Malaysia is aiming at becoming a cashless nation by 2050 and along with that goal, a lot of cashless payment application and method is sprouting throughout the country.
The real question is, are you ready for the change? Let’s examine the pros and cons of transitioning to a fully cashless Malaysia.
Benefit # 1 Reduction In Violent Crimes Like Robberies
One of the reasons why keeping large amounts of cash in the bank is safer than at home is because physical cash is an easy, tempting target for criminals. Snatch theft and robberies are threats that Malaysians are all too familiar with.
With the widespread use of cashless payments, Malaysians will be carrying much less cash on their persons and shops will not need to keep money in their cash registers, which will reduce the incentive for robbers and snatch thieves.
Furthermore, one of the attributes of cash is its anonymous nature. Anyone who holds the physical notes and coins can spend it. Even if you were to lose your mobile phone or credit cards, you can simply notify your bank and stop your cards or linked accounts from being used.
Benefit # 2 Increased Convenience (No More Long Queues!)
We’ve all experience this: We ran out of cash, and need to hunt for the nearest ATM, only to see a long queue of other people also waiting to use the ATM. Time is running out, and we’ll be late for our next appointment.
Cashless solutions solve this problem, since there is no need to head to a physical location with limited machines. Every mobile phone is a personalised service centre in your pocket, ready to exclusively cater to your needs.
Benefit # 3 A Paper Trail By Default
One of the biggest benefits that come from going cashless is the fact that every transaction implicitly leaves a paper trail. This means that every transaction and expenditure you make is recorded.
This is good for analysing your own spending patterns so you can make informed decisions, as well as making it harder to hide unethical payments or make illegal transactions with unsavoury individuals.
The transparency and permanence that these paper trails provide a strong deterrent to corruption and might be a strong tool in improving good governance and rule-of-law that Malaysians have been wishing for.
Drawback # 1 No Power Or Connectivity, No Transactions
The one thing that cashless transactions depend on is of course electricity and connection to the network. Unfortunately, even occasional stoppage of electricity or internet connections can be hugely inconvenient and adversely businesses.
Perhaps cashless solutions providers need to come up with a solution that would still allow allow transactions during network outages, with terminals that have emergency battery power to tide through temporary electricity stoppages.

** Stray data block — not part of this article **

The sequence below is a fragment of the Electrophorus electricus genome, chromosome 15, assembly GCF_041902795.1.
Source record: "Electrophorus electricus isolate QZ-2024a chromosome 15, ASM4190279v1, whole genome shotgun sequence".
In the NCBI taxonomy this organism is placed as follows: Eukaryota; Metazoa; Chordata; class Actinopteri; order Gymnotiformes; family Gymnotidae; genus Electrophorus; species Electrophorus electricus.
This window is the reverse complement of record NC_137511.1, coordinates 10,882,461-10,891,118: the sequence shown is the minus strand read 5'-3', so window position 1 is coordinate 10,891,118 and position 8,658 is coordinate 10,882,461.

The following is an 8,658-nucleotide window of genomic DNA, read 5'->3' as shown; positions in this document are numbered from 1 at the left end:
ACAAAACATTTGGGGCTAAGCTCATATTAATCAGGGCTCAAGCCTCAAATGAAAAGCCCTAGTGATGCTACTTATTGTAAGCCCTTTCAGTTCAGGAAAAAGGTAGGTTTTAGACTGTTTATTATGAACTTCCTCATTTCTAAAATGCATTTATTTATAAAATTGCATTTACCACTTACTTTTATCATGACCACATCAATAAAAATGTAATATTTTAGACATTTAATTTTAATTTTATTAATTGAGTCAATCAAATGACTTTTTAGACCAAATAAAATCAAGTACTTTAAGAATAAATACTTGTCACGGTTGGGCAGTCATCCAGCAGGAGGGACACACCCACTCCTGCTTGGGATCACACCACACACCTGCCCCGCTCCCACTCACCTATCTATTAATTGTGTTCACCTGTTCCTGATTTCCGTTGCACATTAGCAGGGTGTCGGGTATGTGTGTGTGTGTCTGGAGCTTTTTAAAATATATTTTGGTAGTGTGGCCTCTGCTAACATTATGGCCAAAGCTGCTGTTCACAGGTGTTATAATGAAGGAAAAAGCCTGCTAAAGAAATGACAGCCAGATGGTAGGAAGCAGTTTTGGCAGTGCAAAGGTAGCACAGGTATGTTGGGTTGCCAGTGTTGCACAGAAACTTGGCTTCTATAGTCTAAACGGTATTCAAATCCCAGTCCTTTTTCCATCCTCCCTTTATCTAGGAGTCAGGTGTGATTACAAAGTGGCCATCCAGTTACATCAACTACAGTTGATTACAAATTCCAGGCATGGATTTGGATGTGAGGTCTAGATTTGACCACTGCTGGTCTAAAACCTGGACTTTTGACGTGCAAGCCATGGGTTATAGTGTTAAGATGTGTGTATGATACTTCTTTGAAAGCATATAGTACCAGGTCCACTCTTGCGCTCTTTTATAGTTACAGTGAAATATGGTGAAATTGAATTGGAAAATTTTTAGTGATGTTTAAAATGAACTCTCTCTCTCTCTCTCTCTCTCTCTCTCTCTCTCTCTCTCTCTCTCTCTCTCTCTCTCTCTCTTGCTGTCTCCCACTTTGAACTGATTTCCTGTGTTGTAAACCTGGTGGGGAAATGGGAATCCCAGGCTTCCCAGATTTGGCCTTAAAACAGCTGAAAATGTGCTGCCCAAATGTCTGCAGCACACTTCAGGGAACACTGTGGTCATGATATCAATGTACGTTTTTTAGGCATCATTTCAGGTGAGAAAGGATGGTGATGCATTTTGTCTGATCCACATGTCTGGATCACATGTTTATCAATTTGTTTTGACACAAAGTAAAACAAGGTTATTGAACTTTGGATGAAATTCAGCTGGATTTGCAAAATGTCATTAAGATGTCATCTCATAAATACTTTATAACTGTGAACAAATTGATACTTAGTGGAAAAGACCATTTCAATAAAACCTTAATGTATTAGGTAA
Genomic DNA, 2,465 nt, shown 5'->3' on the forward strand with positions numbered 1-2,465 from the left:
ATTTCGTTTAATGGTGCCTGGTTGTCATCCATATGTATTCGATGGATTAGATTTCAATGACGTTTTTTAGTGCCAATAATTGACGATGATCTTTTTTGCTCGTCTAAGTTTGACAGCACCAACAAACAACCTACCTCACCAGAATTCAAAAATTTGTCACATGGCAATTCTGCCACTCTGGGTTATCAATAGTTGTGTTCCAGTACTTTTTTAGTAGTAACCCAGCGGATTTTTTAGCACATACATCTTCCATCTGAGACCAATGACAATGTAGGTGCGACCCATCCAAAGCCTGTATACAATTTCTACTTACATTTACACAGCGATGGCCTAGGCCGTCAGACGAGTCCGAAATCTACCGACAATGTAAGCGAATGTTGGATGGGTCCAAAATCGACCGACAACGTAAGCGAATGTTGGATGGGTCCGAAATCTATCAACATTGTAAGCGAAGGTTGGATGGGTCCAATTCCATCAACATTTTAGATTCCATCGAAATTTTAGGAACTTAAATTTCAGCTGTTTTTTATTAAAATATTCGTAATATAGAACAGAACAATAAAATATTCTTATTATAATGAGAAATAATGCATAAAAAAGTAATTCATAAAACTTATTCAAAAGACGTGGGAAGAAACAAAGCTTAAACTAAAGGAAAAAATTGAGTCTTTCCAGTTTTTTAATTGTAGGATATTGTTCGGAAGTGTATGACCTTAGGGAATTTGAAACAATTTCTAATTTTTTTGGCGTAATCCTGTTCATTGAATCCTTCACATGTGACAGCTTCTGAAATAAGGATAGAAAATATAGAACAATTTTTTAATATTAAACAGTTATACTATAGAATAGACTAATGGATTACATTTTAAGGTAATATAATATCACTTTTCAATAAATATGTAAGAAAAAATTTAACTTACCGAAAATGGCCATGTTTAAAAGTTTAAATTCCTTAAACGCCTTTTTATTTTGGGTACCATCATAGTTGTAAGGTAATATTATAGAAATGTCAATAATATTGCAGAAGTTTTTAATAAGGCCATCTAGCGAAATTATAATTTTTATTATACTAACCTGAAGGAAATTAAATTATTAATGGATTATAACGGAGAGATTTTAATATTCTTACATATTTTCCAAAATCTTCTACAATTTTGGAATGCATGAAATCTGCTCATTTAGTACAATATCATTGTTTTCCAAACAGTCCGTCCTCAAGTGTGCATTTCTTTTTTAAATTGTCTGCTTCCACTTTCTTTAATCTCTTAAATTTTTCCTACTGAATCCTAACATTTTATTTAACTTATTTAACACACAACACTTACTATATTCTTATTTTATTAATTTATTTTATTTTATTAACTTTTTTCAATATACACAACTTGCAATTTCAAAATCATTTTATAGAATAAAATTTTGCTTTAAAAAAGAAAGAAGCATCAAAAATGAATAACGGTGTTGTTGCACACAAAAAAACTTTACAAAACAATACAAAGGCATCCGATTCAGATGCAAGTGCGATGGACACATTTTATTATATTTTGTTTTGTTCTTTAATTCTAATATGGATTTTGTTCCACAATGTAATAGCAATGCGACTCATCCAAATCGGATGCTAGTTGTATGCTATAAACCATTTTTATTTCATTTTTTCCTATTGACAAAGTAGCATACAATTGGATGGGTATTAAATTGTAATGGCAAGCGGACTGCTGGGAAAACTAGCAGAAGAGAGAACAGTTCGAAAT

Drawback # 2 Online Thieves
While street burglars can’t steal your cash because it is stored online, it is still vulnerable to online hackers who can either compromise the financial institution or your individual account. Hackers can steal your money without even being anywhere near you.
Widespread adoption of cashless systems is dependent on the trust consumers can have on the system, which is built upon strong security features and robust processes for recovering money and undoing damage from hackers in the event there is a security breach.
Drawback # 3 Being Tech-Savvy Is A Must
Going cashless means everyone has to know how to use a computer or a smart phone. This wouldn’t be an issue for Gen-Z or Millenial Malaysians, but what about the older generation who did not grow up with Internet?
If Malaysia were to go cashless, we need to invest time to onboard older Malaysians to not just know how to make cashless transactions, but to fully understand the concepts like password security, two-factor authentication, e-wallets, and more.
There currently are already multiple online accounts that the older generation have access to but aren’t really regularly using, such as EPF, Socso and personal bank accounts.
In a cashless world, forgetting your password is a big problem. There needs to be a good way to properly authenticate older folks who may not be as familiar with technology and online services – since carrying a Buku 555 to jot down all our passwords isn’t the most secure option.
Is Going Cashless Good Or Bad?
Going cashless and enjoying the convenience and power that it brings is certainly something we can look forward to.
However, as with all new technologies, there are flaws that still need to be worked on. Going by pace of progress in the tech world, you can be confident that these improvements will be made in quick time.
Who knows, maybe in 2050, the shiny green RM50 paper will just be a historical artifact preserved in the national museums?
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